By Margaret Flower and Kevin Zeese for Popular Resistance. The United States has reached a turning point. Where we turn is dependent on what we do as people to determine our future. Neither of the major political parties are going to adequately solve the crises we face. This is a time to examine and discuss some fundamental issues: who we are and who we want to be. Out of crises come opportunities to put bold solutions in place. We are calling for a People’s Agenda. We have the power to make changes in this country that completely alter the course of our nation and the world. We can say no to genocide against Native Americans. We can end systemic racism. We can demand respect for the human rights of all people. We can promote peace and prosperity for all. We can solve the climate crisis. It is up to us and how we organize in our communities. At the heart of the success of popular movements is what we have advocated – the building of a broad and diverse unified movement that is active and has built national consensus for the changes we wish to see.

Installing A Torture Fan At CIA

Circling up at Guantanamo. Mark Colville, Matthew W. Daloisio, Luke Nephew Peace Poet, Frida Berrigan, Jerica Arents, Frank Antonio López, Chris Knestrick, Justin Norman, Marie Shebeck and Uruj Ehsan Sheikh in Guantánamo, Cuba.

By Ray McGovern for Consortium News – The CIA’s torturers can breathe a sigh of relief after President-elect Trump tapped a defender of “enhanced interrogation techniques” to become CIA director, writes ex-CIA analyst Ray McGovern. President-elect Donald Trump’s selection of Kansas Congressman Mike Pompeo, an open aficionado of torture practices used in the “war on terror,” to be CIA director shows that Trump was serious when he said he would support “waterboarding and much worse.”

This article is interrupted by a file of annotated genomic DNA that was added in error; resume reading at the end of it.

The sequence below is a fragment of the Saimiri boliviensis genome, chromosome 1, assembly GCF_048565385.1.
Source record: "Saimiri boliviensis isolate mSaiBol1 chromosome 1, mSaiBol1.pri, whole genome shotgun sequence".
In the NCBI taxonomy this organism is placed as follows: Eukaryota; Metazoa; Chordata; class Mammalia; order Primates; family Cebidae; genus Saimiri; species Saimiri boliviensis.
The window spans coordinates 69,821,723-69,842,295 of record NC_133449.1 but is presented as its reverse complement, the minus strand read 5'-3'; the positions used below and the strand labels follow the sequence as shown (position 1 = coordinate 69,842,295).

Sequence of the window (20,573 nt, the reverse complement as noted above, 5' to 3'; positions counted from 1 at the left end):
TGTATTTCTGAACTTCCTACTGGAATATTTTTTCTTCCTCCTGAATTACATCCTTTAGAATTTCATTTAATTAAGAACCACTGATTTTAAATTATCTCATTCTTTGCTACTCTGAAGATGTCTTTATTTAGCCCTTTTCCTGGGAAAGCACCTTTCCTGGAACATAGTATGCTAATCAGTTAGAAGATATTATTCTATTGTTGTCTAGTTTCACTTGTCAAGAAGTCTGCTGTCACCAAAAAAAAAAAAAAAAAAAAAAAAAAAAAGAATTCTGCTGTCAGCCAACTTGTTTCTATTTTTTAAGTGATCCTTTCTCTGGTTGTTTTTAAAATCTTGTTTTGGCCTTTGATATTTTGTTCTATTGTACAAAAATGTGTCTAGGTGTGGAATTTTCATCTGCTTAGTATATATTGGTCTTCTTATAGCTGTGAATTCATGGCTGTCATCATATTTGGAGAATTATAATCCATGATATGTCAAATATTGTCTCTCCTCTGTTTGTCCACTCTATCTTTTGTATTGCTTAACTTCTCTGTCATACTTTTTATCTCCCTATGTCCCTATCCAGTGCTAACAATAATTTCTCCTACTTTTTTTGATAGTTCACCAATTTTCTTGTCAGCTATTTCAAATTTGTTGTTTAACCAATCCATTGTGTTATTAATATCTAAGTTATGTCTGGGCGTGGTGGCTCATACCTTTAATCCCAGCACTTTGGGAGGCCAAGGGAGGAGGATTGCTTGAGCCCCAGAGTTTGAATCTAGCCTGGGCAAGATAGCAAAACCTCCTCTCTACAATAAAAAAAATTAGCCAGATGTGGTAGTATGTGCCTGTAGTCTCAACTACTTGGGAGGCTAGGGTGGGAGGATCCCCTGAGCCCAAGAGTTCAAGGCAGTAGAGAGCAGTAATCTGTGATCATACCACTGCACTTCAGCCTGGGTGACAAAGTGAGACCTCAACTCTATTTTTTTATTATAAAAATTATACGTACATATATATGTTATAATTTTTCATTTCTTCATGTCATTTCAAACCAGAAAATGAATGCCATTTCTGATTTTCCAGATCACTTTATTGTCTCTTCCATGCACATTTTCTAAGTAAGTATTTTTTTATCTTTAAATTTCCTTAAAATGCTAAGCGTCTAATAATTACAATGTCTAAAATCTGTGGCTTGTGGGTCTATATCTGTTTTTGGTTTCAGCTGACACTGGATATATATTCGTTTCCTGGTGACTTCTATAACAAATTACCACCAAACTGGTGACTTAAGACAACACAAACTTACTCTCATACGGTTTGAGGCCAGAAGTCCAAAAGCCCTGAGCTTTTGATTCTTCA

Major New Court Ruling Says “Even The President” Can’t Declare Torture Lawful

Saul Loeb/AFP/Getty Images

By Alex Emmons for The Intercept – IN A ROBUST RULING in favor of Abu Ghraib detainees, an appellate court ruled Friday that torture is such a clear violation of the law that it is “beyond the power of even the president to declare such conduct lawful.” The ruling from a unanimous panel of judges on the Fourth Circuit Court of Appeals reinstates a lawsuit against a military contractor for its role in the torture of four men at the notorious prison in Iraq.